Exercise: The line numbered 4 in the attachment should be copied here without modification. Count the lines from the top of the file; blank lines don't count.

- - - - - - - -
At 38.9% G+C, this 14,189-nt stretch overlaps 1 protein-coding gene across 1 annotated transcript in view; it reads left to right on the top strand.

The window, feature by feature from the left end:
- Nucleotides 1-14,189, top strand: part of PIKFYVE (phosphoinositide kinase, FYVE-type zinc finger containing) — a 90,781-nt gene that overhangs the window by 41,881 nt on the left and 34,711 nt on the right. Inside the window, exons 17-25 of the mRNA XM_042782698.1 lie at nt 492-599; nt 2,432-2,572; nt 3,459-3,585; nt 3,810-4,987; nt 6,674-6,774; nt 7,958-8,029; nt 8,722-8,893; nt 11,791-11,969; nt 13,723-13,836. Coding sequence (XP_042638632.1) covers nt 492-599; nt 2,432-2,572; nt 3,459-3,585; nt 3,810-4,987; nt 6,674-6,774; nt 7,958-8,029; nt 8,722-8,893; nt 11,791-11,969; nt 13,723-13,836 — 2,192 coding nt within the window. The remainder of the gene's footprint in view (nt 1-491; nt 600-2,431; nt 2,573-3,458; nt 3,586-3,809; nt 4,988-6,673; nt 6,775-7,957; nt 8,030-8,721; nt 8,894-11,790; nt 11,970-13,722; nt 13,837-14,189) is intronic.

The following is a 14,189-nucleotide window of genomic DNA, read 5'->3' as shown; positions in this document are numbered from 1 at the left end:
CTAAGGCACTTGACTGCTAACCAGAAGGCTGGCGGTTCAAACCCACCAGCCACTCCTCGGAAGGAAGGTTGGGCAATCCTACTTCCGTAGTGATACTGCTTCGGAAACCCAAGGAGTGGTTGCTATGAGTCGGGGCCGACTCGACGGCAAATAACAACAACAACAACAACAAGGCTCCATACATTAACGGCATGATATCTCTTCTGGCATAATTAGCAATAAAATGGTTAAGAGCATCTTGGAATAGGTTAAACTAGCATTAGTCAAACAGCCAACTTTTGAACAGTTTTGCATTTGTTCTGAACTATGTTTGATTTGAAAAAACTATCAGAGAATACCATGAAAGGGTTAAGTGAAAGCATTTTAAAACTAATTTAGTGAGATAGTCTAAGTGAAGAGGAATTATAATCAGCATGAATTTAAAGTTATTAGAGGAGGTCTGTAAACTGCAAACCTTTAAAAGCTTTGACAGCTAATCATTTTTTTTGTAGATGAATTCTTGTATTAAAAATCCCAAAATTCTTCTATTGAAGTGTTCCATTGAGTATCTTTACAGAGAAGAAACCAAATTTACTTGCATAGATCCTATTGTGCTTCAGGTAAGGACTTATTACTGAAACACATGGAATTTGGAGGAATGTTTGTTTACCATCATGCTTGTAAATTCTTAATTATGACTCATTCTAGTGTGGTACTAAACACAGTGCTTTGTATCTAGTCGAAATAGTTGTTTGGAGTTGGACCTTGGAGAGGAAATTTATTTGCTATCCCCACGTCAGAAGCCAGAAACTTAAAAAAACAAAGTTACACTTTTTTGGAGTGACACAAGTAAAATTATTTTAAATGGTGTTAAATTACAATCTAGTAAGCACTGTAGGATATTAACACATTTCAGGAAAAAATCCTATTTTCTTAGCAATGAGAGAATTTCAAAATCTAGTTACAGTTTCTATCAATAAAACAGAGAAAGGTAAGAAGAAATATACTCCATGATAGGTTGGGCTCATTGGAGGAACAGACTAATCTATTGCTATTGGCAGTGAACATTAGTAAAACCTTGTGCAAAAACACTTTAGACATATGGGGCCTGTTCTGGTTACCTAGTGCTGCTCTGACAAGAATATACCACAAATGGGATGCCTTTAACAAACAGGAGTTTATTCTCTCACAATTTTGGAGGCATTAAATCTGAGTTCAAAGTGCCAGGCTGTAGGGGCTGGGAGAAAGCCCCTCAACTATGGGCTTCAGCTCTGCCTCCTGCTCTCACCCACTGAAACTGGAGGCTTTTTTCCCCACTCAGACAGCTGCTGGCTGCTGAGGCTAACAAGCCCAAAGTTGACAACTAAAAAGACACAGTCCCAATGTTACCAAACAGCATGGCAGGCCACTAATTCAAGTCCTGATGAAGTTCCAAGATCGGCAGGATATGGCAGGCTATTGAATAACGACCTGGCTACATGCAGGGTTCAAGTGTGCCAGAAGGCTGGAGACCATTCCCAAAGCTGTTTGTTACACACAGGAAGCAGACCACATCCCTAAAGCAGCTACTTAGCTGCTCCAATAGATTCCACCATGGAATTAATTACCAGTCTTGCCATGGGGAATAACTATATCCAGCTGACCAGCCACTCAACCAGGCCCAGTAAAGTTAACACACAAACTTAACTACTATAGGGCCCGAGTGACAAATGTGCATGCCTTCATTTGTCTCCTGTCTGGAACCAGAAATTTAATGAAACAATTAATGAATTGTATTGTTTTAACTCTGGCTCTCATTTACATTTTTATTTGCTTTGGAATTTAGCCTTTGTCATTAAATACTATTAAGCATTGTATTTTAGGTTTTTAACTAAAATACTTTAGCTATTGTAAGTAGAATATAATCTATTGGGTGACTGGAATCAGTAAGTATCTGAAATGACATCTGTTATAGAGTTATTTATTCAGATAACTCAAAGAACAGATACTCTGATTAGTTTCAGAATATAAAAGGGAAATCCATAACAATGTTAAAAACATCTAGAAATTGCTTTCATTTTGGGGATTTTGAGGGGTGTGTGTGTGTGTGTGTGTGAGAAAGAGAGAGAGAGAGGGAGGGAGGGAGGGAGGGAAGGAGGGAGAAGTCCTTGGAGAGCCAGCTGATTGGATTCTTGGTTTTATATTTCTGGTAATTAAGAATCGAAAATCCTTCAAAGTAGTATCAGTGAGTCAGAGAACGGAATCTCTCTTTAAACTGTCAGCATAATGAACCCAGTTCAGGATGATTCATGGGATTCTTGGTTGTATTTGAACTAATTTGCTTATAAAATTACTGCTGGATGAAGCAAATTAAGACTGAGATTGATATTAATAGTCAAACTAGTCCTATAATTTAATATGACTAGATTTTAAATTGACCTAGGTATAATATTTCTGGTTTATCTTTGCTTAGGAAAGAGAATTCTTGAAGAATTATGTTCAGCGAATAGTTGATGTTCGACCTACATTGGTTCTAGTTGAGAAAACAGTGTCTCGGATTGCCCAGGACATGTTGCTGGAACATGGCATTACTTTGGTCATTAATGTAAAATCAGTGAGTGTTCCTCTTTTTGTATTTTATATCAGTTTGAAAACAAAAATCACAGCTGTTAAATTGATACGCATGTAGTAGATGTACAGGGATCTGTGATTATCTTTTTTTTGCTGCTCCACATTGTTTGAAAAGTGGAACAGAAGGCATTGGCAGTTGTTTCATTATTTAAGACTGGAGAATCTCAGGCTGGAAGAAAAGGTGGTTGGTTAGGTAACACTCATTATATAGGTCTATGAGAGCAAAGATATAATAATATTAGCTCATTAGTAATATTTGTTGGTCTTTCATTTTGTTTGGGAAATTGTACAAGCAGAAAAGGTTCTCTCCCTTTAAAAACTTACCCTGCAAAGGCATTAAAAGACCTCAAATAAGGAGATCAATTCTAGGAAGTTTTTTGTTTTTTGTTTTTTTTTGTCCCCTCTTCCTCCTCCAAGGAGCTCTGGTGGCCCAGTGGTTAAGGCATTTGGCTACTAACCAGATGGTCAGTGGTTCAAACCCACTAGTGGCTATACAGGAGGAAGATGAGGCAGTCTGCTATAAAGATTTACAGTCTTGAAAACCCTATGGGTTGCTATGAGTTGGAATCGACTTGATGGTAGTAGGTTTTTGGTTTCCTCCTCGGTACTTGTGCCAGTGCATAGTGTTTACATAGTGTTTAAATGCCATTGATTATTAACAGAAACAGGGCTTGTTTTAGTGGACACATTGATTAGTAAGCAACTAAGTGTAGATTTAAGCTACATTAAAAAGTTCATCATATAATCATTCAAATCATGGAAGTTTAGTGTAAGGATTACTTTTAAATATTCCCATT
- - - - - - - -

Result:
The following is a 14,189-nucleotide window of genomic DNA, read 5'->3' as shown; positions in this document are numbered from 1 at the left end: